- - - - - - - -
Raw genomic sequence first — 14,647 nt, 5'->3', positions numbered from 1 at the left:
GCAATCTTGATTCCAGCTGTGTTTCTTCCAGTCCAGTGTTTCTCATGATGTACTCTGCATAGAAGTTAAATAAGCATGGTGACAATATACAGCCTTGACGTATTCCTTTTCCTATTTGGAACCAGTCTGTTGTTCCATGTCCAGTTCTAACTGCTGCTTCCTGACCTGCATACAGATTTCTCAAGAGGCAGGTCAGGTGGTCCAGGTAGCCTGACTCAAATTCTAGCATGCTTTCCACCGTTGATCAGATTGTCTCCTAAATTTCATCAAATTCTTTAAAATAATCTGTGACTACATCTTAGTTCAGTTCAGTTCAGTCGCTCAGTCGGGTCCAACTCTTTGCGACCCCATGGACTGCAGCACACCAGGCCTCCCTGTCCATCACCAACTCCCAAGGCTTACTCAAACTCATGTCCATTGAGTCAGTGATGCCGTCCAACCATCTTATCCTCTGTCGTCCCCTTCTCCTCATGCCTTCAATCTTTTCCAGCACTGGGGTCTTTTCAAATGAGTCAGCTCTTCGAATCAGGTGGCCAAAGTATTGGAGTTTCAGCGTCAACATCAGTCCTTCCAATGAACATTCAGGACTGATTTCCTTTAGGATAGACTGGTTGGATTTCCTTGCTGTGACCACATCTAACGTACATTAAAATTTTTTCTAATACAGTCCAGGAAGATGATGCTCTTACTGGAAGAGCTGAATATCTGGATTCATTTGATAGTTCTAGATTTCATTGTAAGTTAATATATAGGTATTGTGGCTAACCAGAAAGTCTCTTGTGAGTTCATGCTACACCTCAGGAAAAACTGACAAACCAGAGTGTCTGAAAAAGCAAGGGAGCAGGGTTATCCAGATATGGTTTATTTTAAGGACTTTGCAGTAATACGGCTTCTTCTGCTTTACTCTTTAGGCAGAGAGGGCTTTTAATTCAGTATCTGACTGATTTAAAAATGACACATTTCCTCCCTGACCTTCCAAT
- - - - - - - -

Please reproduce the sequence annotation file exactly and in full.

Raw genomic sequence first — 14,647 nt, 5'->3', positions numbered from 1 at the left:
GCAATCTTGATTCCAGCTGTGTTTCTTCCAGTCCAGTGTTTCTCATGATGTACTCTGCATAGAAGTTAAATAAGCATGGTGACAATATACAGCCTTGACGTATTCCTTTTCCTATTTGGAACCAGTCTGTTGTTCCATGTCCAGTTCTAACTGCTGCTTCCTGACCTGCATACAGATTTCTCAAGAGGCAGGTCAGGTGGTCCAGGTAGCCTGACTCAAATTCTAGCATGCTTTCCACCGTTGATCAGATTGTCTCCTAAATTTCATCAAATTCTTTAAAATAATCTGTGACTACATCTTAGTTCAGTTCAGTTCAGTCGCTCAGTCGGGTCCAACTCTTTGCGACCCCATGGACTGCAGCACACCAGGCCTCCCTGTCCATCACCAACTCCCAAGGCTTACTCAAACTCATGTCCATTGAGTCAGTGATGCCGTCCAACCATCTTATCCTCTGTCGTCCCCTTCTCCTCATGCCTTCAATCTTTTCCAGCACTGGGGTCTTTTCAAATGAGTCAGCTCTTCGAATCAGGTGGCCAAAGTATTGGAGTTTCAGCGTCAACATCAGTCCTTCCAATGAACATTCAGGACTGATTTCCTTTAGGATAGACTGGTTGGATTTCCTTGCTGTGACCACATCTAACGTACATTAAAATTTTTTCTAATACAGTCCAGGAAGATGATGCTCTTACTGGAAGAGCTGAATATCTGGATTCATTTGATAGTTCTAGATTTCATTGTAAGTTAATATATAGGTATTGTGGCTAACCAGAAAGTCTCTTGTGAGTTCATGCTACACCTCAGGAAAAACTGACAAACCAGAGTGTCTGAAAAAGCAAGGGAGCAGGGTTATCCAGATATGGTTTATTTTAAGGACTTTGCAGTAATACGGCTTCTTCTGCTTTACTCTTTAGGCAGAGAGGGCTTTTAATTCAGTATCTGACTGATTTAAAAATGACACATTTCCTCCCTGACCTTCCAAT